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Environ Res. 2012 Oct;118:8-15. doi: 10.1016/j.envres.2012.06.011. Epub 2012 Jul 28.

Use of satellite-based aerosol optical depth and spatial clustering to predict ambient PM2.5 concentrations.

Author information

  • 1Exposure, Epidemiology, and Risk Program, Department of Environmental Health, Harvard School of Public Health, Boston, MA 02215, United States. hlee@hsph.harvard.edu

Abstract

Satellite-based PM(2.5) monitoring has the potential to complement ground PM(2.5) monitoring networks, especially for regions with sparsely distributed monitors. Satellite remote sensing provides data on aerosol optical depth (AOD), which reflects particle abundance in the atmospheric column. Thus AOD has been used in statistical models to predict ground-level PM(2.5) concentrations. However, previous studies have shown that AOD may not be a strong predictor of PM(2.5) ground levels. Another shortcoming of remote sensing is the large number of non-retrieval days (i.e., days without satellite data available) due to clouds and snow- and ice-cover. In this paper we propose statistical approaches to overcome these two shortcomings, thereby making satellite imagery a viable method to estimate PM(2.5) concentrations. First, we render AOD a robust predictor of PM(2.5) mass concentration by introducing an AOD daily calibration approach through the use of mixed effects model. Second, we develop models that combine AOD and ground monitoring data to predict PM(2.5) concentrations during non-retrieval days. A key feature of this approach is that we develop these prediction models separately for groups of days defined by the observed amount of spatial heterogeneity in concentrations across the study region. Subsequently, these methodologies were applied to examine the spatial and temporal patterns of daily PM(2.5) concentrations for both retrieval days (i.e., days with satellite data available) and non-retrieval days in the New England region of the United States during the period 2000-2008. Overall, for the years 2000-2008, our statistical models predicted surface PM(2.5) concentrations with reasonably high R(2) (0.83) and low percent mean relative error (3.5%). Also the spatial distribution of the estimated PM(2.5) levels in the study domain clearly exhibited densely populated and high traffic areas. The method we have developed demonstrates that remote sensing can have a tremendous impact on the fields of environmental monitoring and human exposure assessment.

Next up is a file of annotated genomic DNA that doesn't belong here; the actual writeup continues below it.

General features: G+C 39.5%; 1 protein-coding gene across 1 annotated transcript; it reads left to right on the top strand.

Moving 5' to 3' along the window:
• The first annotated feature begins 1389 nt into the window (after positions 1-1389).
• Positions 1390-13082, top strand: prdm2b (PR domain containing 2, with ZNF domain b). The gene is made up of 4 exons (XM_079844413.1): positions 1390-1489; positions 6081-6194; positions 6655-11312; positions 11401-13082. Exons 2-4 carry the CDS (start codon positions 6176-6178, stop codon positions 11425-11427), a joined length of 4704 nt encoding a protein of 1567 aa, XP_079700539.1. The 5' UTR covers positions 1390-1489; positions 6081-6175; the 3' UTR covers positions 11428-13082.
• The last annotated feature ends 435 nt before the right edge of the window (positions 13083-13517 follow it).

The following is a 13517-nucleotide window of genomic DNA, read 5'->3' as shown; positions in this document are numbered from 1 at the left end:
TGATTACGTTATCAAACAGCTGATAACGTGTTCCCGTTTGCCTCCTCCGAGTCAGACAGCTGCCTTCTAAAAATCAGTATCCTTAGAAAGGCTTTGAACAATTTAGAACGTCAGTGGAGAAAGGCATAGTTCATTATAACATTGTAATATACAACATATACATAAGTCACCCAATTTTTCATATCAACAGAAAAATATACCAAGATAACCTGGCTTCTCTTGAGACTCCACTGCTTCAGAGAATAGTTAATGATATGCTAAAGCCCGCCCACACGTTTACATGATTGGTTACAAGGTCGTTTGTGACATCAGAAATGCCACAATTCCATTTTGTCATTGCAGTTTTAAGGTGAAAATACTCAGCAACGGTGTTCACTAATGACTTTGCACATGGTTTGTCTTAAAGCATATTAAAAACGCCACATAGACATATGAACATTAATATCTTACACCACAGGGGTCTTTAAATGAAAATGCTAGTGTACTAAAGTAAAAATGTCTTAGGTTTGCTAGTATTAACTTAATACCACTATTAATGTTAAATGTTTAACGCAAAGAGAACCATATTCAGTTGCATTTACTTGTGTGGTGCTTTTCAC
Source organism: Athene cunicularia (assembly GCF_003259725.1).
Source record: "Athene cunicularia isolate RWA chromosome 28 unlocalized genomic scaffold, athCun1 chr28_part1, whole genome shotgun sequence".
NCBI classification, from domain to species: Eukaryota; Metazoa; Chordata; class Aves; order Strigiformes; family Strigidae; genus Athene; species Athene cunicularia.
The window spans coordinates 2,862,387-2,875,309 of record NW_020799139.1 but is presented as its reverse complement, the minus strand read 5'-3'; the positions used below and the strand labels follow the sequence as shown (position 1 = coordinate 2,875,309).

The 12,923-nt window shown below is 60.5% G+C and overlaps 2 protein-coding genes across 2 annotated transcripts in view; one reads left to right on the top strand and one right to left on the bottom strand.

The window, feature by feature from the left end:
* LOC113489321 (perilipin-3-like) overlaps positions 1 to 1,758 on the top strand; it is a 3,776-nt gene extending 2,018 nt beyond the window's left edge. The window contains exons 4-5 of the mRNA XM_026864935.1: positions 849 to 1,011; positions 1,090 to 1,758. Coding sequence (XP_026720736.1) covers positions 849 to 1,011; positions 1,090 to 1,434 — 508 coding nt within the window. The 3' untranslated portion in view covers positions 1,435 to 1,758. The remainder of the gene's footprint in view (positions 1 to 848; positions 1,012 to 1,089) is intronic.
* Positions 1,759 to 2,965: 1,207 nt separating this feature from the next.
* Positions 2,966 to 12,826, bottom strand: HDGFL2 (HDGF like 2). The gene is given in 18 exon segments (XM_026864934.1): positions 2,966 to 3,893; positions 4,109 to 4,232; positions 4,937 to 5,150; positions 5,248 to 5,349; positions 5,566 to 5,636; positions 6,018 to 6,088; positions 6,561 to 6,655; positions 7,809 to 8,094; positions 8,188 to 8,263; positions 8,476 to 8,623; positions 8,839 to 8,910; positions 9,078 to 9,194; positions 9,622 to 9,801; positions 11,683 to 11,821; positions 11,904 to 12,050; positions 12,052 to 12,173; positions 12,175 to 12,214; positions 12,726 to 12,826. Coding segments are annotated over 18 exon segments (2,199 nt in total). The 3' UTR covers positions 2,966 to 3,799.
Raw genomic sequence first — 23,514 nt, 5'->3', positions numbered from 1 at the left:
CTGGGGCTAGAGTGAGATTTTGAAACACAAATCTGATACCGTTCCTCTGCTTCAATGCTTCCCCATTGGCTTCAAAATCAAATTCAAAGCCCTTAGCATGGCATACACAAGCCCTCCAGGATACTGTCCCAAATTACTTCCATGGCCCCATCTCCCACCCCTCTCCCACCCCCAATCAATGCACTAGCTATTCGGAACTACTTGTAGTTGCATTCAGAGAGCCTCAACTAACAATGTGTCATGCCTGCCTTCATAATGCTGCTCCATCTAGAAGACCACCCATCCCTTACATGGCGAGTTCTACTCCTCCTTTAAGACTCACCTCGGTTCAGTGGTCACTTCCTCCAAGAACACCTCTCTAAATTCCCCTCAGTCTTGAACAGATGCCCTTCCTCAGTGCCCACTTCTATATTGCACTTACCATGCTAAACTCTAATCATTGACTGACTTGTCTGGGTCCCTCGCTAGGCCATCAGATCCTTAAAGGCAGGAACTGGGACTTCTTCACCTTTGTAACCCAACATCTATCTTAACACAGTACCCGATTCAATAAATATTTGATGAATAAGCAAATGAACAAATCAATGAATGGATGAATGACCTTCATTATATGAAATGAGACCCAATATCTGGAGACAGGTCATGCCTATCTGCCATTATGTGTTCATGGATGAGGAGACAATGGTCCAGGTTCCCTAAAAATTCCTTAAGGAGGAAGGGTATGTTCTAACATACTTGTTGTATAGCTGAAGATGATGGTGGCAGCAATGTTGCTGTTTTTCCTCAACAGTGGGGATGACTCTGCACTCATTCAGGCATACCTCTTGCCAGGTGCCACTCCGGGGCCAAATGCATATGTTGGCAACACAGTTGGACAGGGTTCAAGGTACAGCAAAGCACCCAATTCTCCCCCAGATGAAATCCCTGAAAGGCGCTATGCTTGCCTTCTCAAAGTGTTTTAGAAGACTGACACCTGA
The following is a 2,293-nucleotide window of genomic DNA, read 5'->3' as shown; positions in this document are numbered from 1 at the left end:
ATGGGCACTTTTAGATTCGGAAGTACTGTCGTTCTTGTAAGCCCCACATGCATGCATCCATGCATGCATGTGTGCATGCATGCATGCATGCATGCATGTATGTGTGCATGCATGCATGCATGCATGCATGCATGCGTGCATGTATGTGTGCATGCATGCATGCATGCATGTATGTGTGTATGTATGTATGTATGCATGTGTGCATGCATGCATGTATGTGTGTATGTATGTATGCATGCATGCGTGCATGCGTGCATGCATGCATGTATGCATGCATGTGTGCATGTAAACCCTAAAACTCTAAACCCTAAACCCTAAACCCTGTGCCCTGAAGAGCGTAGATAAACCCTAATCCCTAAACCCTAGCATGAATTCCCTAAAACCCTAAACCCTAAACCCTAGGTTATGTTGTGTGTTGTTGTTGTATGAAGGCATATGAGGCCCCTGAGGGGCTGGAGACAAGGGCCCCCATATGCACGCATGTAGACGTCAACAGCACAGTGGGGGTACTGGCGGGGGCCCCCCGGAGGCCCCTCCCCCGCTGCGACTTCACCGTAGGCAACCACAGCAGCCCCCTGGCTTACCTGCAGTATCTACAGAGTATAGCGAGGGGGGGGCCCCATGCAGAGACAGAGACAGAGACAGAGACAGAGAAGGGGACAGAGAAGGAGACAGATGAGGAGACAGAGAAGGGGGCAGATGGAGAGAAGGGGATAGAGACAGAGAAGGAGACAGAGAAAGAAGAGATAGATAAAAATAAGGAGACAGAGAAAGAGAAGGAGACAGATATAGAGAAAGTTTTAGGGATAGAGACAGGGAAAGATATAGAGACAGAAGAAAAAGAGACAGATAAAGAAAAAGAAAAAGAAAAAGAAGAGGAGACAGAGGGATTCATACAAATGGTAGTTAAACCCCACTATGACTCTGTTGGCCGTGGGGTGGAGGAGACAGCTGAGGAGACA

Copyright © 2012 Elsevier Inc. All rights reserved.

PMID:
22841416
[PubMed - indexed for MEDLINE]
PMCID:
PMC3454441
Free PMC Article
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